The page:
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Hand (N Y). 2017 Jan;12(1):39-42. doi: 10.1177/1558944716646765. Epub 2016 Apr 29.

Prospective Evaluation of Opioid Consumption Following Carpal Tunnel Release Surgery.

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Thomas Jefferson University Hospital, Philadelphia, PA, USA.
The Rothman Institute, Philadelphia, PA, USA.


Background: Postoperative pain management and opioid consumption following carpal tunnel release (CTR) surgery may be influenced by many variables. To understand factors affecting opioid consumption, a prospective study was undertaken with the hypothesis that CTR performed under local anesthesia (wide awake local anesthesia with no tourniquet [WALANT]) would result in increased opioid consumption postoperatively compared with cases performed under sedation. Methods: All patients undergoing open CTR surgery were consecutively enrolled over a 6-month period. Information collected included patient demographics, surgical technique, amount and type of narcotic prescribed, number of pills taken, and type of anesthesia. Results: 277 patients were enrolled (56% women, 44% men). On average, 21 pills were prescribed, and 4.3 pills (median = 2) were consumed. There was no difference in consumption between patients who received WALANT (78 cases) versus (198 cases) sedation (4.9 vs 3.9 pills, respectively) (P = .22). There was no difference in opioid consumption based on insurance type (P = .47) or type of narcotic (P = .85). However, more men consumed no opioids (47%) compared with women (36%) (P < .05) and older patients consumed less than younger patients (P < .05). Conclusions: Opioid consumption following CTR is more influenced by age and gender, and less influenced by anesthesia type, insurance type, or the type of opioid prescribed. Many more opioids were prescribed than needed, on an average of 5:1. Many patients, particularly older patients, do not require any opioid analgesia after CTR.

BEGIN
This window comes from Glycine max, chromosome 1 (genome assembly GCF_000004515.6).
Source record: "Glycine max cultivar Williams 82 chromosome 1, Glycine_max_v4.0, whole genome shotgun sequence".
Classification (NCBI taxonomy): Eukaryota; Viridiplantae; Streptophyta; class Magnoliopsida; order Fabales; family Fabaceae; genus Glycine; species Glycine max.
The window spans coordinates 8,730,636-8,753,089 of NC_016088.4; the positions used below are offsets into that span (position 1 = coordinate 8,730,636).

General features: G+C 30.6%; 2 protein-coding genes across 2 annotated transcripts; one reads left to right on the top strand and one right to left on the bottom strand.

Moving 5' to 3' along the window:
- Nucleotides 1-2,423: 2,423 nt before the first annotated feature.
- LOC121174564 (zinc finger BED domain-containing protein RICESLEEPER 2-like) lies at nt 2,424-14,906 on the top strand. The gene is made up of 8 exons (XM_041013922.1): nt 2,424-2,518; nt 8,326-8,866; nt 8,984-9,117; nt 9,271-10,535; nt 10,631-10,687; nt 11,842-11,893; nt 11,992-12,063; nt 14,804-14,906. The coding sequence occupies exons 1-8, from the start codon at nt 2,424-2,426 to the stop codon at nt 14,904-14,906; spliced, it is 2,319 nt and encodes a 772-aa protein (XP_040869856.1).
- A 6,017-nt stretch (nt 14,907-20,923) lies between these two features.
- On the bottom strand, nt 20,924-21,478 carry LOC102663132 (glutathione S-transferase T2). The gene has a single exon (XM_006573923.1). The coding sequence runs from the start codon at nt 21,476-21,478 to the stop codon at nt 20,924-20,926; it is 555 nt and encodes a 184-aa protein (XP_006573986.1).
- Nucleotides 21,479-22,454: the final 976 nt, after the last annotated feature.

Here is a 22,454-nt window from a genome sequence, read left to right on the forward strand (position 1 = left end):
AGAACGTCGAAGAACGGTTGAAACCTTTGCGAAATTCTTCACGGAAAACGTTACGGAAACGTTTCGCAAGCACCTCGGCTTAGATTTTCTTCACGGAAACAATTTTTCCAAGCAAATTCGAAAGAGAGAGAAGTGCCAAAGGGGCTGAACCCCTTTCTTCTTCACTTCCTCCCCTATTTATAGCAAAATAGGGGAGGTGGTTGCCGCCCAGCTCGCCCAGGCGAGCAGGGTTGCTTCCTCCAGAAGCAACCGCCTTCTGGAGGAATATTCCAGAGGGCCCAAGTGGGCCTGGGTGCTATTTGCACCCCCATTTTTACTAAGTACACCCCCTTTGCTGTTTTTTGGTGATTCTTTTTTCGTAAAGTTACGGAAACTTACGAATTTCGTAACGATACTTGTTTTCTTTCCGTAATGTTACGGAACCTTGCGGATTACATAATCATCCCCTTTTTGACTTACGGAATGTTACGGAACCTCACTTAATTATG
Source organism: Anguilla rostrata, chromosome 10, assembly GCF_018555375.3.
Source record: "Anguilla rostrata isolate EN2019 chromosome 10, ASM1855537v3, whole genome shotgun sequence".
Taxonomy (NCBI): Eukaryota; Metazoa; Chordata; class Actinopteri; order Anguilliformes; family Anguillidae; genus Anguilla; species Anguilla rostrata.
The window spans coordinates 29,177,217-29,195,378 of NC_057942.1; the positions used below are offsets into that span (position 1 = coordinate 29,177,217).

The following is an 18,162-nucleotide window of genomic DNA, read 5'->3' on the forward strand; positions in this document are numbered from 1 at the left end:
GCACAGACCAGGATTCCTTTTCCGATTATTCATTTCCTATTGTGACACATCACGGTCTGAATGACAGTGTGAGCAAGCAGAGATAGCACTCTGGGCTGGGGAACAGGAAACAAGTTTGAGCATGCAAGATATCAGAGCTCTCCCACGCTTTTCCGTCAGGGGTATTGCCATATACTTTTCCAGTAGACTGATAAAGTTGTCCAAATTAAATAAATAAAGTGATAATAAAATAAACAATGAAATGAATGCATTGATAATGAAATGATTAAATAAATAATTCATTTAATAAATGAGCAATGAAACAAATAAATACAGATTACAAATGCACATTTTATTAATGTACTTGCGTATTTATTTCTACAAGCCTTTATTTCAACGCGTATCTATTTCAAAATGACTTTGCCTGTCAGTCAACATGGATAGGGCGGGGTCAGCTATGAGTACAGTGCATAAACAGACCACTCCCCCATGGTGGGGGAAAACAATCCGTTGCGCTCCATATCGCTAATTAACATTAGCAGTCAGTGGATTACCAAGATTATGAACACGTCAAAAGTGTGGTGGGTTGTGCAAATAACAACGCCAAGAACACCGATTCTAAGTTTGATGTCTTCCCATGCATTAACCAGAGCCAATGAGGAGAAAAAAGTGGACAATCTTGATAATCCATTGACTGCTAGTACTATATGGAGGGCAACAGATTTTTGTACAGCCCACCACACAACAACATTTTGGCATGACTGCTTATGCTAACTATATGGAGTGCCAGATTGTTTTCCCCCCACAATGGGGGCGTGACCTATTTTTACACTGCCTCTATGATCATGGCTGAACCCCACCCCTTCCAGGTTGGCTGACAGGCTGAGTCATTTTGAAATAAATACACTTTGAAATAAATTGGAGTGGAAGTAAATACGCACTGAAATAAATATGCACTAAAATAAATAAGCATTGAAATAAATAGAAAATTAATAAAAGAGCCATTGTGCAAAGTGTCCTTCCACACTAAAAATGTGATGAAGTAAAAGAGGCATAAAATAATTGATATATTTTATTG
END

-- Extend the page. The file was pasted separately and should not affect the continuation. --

carpal tunnel release; narcotic usage; opioid consumption; outpatient surgery; soft tissue procedure

Conflict of interest statement

The authors declared no potential conflicts of interest with respect to the research, authorship, and/or publication of this article.

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